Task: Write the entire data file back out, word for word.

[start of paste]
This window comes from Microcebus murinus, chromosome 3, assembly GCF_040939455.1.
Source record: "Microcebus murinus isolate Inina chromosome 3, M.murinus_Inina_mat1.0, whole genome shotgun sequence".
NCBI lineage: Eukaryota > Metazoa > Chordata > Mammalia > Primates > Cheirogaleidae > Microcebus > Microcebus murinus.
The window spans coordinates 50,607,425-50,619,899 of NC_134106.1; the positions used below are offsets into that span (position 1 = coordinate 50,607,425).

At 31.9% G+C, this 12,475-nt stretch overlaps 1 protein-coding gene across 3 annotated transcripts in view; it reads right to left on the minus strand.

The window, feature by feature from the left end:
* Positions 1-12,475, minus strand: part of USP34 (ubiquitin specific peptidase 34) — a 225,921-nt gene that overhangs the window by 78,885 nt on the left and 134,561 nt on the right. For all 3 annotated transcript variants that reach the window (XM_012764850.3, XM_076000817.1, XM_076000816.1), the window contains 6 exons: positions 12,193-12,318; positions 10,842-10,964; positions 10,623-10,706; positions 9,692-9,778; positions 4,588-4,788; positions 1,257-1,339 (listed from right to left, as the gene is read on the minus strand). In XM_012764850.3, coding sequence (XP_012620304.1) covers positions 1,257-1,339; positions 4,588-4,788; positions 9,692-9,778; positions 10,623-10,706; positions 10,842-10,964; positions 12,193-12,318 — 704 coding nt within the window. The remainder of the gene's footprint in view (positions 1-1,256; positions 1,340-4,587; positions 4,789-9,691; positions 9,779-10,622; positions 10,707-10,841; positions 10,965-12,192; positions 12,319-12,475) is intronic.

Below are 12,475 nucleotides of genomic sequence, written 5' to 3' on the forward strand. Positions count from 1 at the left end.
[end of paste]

This window comes from Microcebus murinus, chromosome 3, assembly GCF_040939455.1.
Source record: "Microcebus murinus isolate Inina chromosome 3, M.murinus_Inina_mat1.0, whole genome shotgun sequence".
NCBI lineage: Eukaryota > Metazoa > Chordata > Mammalia > Primates > Cheirogaleidae > Microcebus > Microcebus murinus.
The window spans coordinates 50,607,425-50,619,899 of NC_134106.1; the positions used below are offsets into that span (position 1 = coordinate 50,607,425).

At 31.9% G+C, this 12,475-nt stretch overlaps 1 protein-coding gene across 3 annotated transcripts in view; it reads right to left on the minus strand.

The window, feature by feature from the left end:
* Positions 1-12,475, minus strand: part of USP34 (ubiquitin specific peptidase 34) — a 225,921-nt gene that overhangs the window by 78,885 nt on the left and 134,561 nt on the right. For all 3 annotated transcript variants that reach the window (XM_012764850.3, XM_076000817.1, XM_076000816.1), the window contains 6 exons: positions 12,193-12,318; positions 10,842-10,964; positions 10,623-10,706; positions 9,692-9,778; positions 4,588-4,788; positions 1,257-1,339 (listed from right to left, as the gene is read on the minus strand). In XM_012764850.3, coding sequence (XP_012620304.1) covers positions 1,257-1,339; positions 4,588-4,788; positions 9,692-9,778; positions 10,623-10,706; positions 10,842-10,964; positions 12,193-12,318 — 704 coding nt within the window. The remainder of the gene's footprint in view (positions 1-1,256; positions 1,340-4,587; positions 4,789-9,691; positions 9,779-10,622; positions 10,707-10,841; positions 10,965-12,192; positions 12,319-12,475) is intronic.

Below are 12,475 nucleotides of genomic sequence, written 5' to 3' on the forward strand. Positions count from 1 at the left end.